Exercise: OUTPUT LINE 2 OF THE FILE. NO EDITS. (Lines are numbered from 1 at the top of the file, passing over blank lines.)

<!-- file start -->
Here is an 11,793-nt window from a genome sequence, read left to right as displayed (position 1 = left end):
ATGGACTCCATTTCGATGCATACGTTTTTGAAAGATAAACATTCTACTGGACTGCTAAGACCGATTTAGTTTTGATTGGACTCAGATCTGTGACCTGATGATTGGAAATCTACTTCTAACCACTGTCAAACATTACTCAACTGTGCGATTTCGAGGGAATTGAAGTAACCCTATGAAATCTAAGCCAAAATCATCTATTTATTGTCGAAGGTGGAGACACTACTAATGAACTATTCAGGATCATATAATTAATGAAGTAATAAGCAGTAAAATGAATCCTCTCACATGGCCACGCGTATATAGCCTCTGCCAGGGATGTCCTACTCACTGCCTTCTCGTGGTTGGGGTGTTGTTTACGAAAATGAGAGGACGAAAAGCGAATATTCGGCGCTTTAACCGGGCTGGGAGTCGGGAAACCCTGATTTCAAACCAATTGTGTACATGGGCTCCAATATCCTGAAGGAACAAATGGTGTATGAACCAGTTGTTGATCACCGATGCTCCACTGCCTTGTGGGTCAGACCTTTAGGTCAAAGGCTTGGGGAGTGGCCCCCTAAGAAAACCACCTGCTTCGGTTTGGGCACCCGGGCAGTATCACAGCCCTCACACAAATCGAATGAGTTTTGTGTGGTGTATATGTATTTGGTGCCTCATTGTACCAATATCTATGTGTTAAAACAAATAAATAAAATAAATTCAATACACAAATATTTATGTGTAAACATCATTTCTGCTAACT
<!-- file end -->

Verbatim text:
ATGGACTCCATTTCGATGCATACGTTTTTGAAAGATAAACATTCTACTGGACTGCTAAGACCGATTTAGTTTTGATTGGACTCAGATCTGTGACCTGATGATTGGAAATCTACTTCTAACCACTGTCAAACATTACTCAACTGTGCGATTTCGAGGGAATTGAAGTAACCCTATGAAATCTAAGCCAAAATCATCTATTTATTGTCGAAGGTGGAGACACTACTAATGAACTATTCAGGATCATATAATTAATGAAGTAATAAGCAGTAAAATGAATCCTCTCACATGGCCACGCGTATATAGCCTCTGCCAGGGATGTCCTACTCACTGCCTTCTCGTGGTTGGGGTGTTGTTTACGAAAATGAGAGGACGAAAAGCGAATATTCGGCGCTTTAACCGGGCTGGGAGTCGGGAAACCCTGATTTCAAACCAATTGTGTACATGGGCTCCAATATCCTGAAGGAACAAATGGTGTATGAACCAGTTGTTGATCACCGATGCTCCACTGCCTTGTGGGTCAGACCTTTAGGTCAAAGGCTTGGGGAGTGGCCCCCTAAGAAAACCACCTGCTTCGGTTTGGGCACCCGGGCAGTATCACAGCCCTCACACAAATCGAATGAGTTTTGTGTGGTGTATATGTATTTGGTGCCTCATTGTACCAATATCTATGTGTTAAAACAAATAAATAAAATAAATTCAATACACAAATATTTATGTGTAAACATCATTTCTGCTAACT